• Practice quality control. Watch with them, and check in frequently.

5. Kids abusing other kids: a bitter but growing trend

It’s called “child-on-child harmful sexual behavior.” We often worry about older predators online or coaches targeting our children on sports teams. Rarely do we worry about an older sibling, cousin or nextdoor neighbor child. Unfortunately, child-on-child harmful sexual behavior is on the rise because of exposure to pornography.

When Heidi Olson, a Sexual Assault Nurse Examiner (SANE), oversaw a research project at her hospital, they discovered that the biggest age range of perpetrators committing sexual assaults against children is 11 to 15Let that sink in for a moment.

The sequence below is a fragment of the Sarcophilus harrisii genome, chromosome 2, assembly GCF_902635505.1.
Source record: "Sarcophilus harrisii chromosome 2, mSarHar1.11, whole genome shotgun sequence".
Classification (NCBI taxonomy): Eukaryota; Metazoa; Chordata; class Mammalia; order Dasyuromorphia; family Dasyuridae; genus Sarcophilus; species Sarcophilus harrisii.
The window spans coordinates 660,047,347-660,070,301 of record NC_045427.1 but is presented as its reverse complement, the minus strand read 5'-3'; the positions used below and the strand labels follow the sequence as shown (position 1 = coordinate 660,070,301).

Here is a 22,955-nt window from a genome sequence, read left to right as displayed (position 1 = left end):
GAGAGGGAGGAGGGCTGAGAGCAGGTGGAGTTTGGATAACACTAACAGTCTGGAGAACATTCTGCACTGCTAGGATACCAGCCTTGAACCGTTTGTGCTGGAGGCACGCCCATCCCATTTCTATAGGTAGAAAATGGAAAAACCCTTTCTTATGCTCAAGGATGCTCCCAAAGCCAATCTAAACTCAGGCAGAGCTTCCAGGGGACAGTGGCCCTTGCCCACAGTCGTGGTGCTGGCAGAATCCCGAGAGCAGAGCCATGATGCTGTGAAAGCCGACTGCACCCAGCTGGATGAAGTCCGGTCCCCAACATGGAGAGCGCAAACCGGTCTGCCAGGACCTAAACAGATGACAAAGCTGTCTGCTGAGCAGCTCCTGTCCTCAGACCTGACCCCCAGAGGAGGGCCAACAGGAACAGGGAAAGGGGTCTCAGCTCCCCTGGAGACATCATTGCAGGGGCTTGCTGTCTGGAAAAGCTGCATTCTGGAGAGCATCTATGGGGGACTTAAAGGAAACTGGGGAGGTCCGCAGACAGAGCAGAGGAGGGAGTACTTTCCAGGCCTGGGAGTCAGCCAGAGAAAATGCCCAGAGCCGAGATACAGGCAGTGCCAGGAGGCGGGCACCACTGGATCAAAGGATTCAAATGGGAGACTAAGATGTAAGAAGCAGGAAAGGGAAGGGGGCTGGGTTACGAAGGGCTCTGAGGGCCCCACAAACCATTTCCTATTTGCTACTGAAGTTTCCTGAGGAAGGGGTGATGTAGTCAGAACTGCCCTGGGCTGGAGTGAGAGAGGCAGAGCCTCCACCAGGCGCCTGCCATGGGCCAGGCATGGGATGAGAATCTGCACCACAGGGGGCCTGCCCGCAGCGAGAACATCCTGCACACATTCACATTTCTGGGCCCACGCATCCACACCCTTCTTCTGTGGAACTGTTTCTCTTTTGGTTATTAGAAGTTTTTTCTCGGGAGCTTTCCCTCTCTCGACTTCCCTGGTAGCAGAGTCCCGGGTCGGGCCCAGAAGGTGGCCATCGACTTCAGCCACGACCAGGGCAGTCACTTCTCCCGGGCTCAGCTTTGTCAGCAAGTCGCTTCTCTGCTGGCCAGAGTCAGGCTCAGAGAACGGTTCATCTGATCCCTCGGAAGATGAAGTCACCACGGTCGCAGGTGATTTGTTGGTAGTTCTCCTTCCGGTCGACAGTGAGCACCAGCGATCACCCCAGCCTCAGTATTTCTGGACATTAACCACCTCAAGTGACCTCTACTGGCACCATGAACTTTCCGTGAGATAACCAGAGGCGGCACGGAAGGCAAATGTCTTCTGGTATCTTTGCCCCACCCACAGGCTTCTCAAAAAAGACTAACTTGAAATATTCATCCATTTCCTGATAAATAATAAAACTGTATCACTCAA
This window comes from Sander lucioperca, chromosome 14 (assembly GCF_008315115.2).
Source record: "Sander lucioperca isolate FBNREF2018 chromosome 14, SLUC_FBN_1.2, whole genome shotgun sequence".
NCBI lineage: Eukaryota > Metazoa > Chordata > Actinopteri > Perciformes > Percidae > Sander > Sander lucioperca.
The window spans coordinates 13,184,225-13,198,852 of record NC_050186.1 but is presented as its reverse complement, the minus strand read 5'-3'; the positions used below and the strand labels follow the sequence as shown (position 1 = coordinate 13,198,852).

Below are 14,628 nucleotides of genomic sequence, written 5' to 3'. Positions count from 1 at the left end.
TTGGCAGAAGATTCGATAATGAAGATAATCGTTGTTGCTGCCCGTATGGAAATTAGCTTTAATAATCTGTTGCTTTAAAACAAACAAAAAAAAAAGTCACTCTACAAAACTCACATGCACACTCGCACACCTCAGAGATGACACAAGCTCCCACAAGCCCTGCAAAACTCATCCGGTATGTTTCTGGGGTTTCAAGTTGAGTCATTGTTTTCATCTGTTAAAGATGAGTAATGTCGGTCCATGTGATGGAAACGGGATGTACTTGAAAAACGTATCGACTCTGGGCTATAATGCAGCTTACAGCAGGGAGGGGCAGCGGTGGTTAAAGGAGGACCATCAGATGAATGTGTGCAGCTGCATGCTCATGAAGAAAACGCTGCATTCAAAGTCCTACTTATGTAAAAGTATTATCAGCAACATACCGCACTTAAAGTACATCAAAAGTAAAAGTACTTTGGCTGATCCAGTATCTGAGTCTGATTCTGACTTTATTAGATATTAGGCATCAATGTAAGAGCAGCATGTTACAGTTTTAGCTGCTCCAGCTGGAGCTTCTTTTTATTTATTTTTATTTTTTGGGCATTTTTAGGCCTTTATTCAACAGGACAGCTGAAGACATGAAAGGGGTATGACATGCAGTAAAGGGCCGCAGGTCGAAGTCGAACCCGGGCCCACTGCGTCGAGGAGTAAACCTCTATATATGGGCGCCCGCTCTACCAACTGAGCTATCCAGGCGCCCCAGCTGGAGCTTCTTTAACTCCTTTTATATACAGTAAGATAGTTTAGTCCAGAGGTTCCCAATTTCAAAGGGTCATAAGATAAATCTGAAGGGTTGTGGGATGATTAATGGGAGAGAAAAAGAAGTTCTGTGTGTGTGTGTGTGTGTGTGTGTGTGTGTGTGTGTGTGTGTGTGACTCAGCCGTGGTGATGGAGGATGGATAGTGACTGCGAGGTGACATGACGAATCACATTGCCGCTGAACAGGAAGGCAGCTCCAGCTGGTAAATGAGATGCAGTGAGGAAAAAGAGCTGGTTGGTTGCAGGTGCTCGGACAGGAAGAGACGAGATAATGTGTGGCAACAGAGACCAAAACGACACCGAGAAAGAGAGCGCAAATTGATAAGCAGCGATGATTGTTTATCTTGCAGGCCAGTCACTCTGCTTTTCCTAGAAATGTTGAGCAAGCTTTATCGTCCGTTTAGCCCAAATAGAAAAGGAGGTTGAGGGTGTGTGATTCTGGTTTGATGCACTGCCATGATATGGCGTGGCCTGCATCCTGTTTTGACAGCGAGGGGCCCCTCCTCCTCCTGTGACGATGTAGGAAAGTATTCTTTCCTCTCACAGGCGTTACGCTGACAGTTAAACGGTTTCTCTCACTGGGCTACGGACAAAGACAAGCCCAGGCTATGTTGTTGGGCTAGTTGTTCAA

A separate report from the UK showed that “up to 65% of sexual abuse experienced by children under 18 is perpetrated by someone under the age of 18.” (Barnardo’s, 2016, 15)

Here’s one heartbreaking story. Recently a desperate mom wrote to me because a 10-year-old boy, who she was watching during the summer, sexually molested her younger daughter. When the boy’s mother was confronted with the offense, she broke down and admitted that she had discovered “pornography of every kind” on her son’s tablet 3 weeks prior.

Before this incident, the boy had no inappropriate sexual behavior, and his mother didn’t think that her son had ever been sexually abused. However, it appears that after three weeks of viewing pornography, he felt compelled to act out sexually on another child.

Children are viewing pornography and then acting out on each other because they are wired to imitate what they see adults do. This is just another destructive and life-altering way that porn harms kids – both the child victims and the children who act out.

What parents can do to help keep kids safe:

  • Teach your children early what pornography is, why it’s harmful and how they can reject it.